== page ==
Designers play an important part in our daily lives. They determine the form and function of the products we use and transform ideas into drawings and plans for the creation of products that fulfil human needs and wants. Students also consider sustainability issues. Students consider the consequences of product design choices, and develop skills to critically analyse existing products and develop their own creative solutions.
Product design and technology offers students a range of career pathways in design in fields such as industrial, transport, service, interior and exhibition, engineering, fashion, furniture, jewellery, textile and ceramics, at both professional and vocational levels. Moreover, Product design and technology informs sustainable behaviours and develops technical skills enabling students to present multiple solutions to everyday life situations. It contributes to developing creative problem solvers and project managers well-equipped to deal with the multidisciplinary nature of modern workplaces.
Indonesian as a second language
The study of Indonesian contributes to student personal development in a range of areas including communication skills, intercultural understanding, cognitive development, literacy and general knowledge. Learning and using an additional language encourages students to examine the influences on their perspectives and society, and to consider issues important for effective personal, social and international communication. It enables students to examine the nature of language, including their own, and the role of culture in language, communication and identity. By understanding the process of language learning, students can apply skills and knowledge to other contexts and languages. Learning a language engages analytical and reflective capabilities and enhances critical and creative thinking.
The study of Indonesian provides students with the ability to understand and use a language that is spoken in a country that is one of Australia’s closest neighbours, and is one of the most populous countries in the world. The study of a specific language exposes students to different experiences and perspectives at a personal level. It encourages students to be open to different ways of thinking, acting and interacting in the world, even beyond the language being studied and their own language. A broad range of social, economic and vocational opportunities result from study in a second language. Students are able to engage with Indonesian speaking communities in Australia and internationally in a variety of endeavours, including business, tourism and education.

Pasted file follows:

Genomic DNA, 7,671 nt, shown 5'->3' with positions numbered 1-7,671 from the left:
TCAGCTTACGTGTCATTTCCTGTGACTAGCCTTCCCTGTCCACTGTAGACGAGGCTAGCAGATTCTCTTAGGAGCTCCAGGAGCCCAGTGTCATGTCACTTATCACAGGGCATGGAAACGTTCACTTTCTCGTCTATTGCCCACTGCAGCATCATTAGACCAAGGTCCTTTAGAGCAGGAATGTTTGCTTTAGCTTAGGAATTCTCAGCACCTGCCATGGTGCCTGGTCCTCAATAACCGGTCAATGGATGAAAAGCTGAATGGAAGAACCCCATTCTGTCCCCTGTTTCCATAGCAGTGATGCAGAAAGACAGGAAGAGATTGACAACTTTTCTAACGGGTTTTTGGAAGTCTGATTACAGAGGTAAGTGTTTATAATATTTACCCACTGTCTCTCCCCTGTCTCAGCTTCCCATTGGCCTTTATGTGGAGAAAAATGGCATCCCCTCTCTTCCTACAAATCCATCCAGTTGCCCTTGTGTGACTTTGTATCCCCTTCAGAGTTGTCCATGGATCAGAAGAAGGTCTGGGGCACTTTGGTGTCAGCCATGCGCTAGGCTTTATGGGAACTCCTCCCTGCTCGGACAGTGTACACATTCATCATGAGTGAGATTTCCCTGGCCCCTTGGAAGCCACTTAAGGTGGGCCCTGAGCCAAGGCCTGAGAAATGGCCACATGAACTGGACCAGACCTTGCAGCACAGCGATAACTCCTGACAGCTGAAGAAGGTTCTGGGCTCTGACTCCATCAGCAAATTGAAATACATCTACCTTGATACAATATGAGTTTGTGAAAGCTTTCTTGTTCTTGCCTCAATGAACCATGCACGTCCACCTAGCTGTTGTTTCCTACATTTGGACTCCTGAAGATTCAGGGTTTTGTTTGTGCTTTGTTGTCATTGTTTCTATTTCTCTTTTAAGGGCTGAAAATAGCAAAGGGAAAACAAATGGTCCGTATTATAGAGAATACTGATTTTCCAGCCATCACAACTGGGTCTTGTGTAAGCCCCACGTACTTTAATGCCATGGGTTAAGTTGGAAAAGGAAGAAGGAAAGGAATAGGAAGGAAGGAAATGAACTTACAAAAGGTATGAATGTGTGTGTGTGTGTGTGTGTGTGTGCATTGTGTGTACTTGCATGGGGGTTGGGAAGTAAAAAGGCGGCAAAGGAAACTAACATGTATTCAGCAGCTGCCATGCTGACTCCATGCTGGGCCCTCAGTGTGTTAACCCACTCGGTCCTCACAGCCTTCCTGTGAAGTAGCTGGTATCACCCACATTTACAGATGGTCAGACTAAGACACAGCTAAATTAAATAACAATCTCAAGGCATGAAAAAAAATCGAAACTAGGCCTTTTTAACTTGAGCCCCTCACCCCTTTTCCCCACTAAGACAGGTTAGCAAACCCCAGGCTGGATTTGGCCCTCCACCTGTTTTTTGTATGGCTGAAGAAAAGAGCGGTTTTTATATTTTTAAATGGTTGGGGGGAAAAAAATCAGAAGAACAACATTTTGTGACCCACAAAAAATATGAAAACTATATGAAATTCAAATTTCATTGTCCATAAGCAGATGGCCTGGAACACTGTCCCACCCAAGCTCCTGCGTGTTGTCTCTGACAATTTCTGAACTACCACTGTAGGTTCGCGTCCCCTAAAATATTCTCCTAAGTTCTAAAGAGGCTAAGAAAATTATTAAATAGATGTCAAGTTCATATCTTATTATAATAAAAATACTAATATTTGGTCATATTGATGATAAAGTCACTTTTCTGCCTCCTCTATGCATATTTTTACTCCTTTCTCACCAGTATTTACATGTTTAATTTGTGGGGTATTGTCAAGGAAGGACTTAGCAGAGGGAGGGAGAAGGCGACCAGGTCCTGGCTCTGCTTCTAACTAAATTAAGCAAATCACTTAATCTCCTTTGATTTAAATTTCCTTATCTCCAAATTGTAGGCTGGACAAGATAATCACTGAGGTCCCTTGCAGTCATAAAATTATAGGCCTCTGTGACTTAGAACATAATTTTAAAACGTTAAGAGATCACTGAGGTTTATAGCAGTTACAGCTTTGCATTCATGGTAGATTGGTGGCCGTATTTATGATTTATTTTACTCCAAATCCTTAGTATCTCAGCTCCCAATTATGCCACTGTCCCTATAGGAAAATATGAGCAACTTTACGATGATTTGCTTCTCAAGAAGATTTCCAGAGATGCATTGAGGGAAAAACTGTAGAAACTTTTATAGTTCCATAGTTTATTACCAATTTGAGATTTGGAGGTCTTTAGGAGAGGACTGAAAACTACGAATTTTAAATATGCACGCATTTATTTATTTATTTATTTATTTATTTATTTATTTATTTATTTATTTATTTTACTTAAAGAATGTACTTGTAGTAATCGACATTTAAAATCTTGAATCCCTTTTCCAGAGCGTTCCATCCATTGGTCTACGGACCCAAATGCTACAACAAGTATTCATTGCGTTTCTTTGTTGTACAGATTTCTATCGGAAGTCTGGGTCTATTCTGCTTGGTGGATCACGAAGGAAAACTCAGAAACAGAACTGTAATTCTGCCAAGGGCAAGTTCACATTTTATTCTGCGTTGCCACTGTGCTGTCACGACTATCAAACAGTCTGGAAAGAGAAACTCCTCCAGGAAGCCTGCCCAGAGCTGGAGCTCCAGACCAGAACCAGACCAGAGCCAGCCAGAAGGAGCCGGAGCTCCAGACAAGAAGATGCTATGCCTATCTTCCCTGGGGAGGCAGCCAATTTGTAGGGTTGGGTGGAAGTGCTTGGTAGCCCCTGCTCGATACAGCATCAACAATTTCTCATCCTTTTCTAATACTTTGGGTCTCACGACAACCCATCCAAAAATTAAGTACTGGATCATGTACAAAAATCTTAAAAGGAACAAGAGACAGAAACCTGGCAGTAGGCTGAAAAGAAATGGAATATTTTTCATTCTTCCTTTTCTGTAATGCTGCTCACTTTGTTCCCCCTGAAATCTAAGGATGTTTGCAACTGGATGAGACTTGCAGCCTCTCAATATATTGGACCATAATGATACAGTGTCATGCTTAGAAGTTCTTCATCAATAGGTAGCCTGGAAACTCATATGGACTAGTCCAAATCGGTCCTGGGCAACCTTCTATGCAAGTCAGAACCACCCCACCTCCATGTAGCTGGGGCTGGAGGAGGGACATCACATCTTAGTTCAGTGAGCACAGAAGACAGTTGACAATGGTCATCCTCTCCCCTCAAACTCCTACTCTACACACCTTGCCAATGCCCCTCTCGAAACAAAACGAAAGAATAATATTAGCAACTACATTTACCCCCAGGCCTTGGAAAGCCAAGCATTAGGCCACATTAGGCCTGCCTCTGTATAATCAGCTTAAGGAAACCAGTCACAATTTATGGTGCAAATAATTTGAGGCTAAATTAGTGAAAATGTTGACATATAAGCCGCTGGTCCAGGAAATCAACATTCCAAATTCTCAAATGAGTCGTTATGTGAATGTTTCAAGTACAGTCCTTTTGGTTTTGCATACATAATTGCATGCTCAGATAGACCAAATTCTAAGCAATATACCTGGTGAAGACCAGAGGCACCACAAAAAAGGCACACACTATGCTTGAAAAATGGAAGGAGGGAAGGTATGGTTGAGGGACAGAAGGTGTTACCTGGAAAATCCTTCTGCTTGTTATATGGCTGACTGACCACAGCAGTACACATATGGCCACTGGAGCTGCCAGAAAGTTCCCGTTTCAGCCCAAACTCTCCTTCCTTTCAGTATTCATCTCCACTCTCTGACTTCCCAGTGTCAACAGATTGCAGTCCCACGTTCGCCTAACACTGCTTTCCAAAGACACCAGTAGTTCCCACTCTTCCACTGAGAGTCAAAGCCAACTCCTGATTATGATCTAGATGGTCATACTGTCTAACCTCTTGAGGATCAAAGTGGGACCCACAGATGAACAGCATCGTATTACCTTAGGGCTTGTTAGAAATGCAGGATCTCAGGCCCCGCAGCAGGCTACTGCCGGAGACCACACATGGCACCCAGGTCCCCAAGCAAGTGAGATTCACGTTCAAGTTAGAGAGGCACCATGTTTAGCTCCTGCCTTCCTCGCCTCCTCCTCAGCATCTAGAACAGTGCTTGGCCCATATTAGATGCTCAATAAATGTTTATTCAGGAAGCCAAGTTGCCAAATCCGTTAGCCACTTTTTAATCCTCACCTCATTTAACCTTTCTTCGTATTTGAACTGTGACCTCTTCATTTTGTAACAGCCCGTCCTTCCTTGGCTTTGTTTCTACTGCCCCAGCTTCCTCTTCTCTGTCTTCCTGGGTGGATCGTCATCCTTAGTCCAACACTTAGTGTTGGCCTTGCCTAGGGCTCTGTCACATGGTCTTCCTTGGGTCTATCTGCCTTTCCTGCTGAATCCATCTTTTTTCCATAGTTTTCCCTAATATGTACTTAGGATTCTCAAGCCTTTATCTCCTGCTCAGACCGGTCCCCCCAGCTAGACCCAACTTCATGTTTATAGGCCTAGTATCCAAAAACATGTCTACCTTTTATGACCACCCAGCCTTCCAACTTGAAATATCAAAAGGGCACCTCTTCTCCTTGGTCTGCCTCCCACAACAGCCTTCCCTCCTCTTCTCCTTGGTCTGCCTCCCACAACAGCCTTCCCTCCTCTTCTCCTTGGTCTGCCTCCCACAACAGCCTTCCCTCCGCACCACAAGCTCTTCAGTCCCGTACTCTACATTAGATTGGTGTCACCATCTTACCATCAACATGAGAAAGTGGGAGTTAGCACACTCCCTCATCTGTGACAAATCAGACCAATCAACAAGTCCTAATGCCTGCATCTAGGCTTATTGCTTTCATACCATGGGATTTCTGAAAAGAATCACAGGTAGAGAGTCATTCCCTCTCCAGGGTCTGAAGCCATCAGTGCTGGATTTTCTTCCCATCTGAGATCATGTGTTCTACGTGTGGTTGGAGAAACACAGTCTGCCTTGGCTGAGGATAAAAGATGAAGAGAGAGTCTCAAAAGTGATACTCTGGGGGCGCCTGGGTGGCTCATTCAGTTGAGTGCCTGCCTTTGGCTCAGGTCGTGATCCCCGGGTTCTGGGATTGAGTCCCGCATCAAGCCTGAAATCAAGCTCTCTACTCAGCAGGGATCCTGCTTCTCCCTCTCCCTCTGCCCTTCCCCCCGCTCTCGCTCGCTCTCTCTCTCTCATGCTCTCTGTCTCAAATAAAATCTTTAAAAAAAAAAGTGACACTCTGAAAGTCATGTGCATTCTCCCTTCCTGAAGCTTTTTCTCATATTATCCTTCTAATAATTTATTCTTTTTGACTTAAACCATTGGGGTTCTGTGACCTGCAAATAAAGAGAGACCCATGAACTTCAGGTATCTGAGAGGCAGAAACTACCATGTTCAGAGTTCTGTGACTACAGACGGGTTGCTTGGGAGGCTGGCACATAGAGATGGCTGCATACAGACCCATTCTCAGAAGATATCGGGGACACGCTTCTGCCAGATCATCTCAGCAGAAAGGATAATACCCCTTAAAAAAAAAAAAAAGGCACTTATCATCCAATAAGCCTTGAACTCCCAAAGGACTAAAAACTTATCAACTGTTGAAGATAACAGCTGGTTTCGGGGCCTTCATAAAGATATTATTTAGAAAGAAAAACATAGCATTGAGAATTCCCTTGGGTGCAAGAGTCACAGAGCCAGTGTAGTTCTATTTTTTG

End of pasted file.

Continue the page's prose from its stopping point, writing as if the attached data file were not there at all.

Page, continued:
Cadets has a long-standing history at Monivae and has seen many students grow in self-confidence and further their leaderships skills during their time in cadets. From Year 9 – 12, students may remain in the unit to continue their training as well as form part of the leadership group. For more information click here
VCE Vocational Major (VM)
The VCE Vocational Major (VM) is a vocational and applied learning program within the VCE designed to be completed over a minimum of two years. The VCE VM will give students greater choice and flexibility to pursue their strengths and interests and develop the skills and capabilities needed to succeed in further education, work, and life. This new integrated senior secondary certificate will bring together the Victorian Certificate of Education (VCE) and the Victorian Certificate of Applied Learning (VCAL)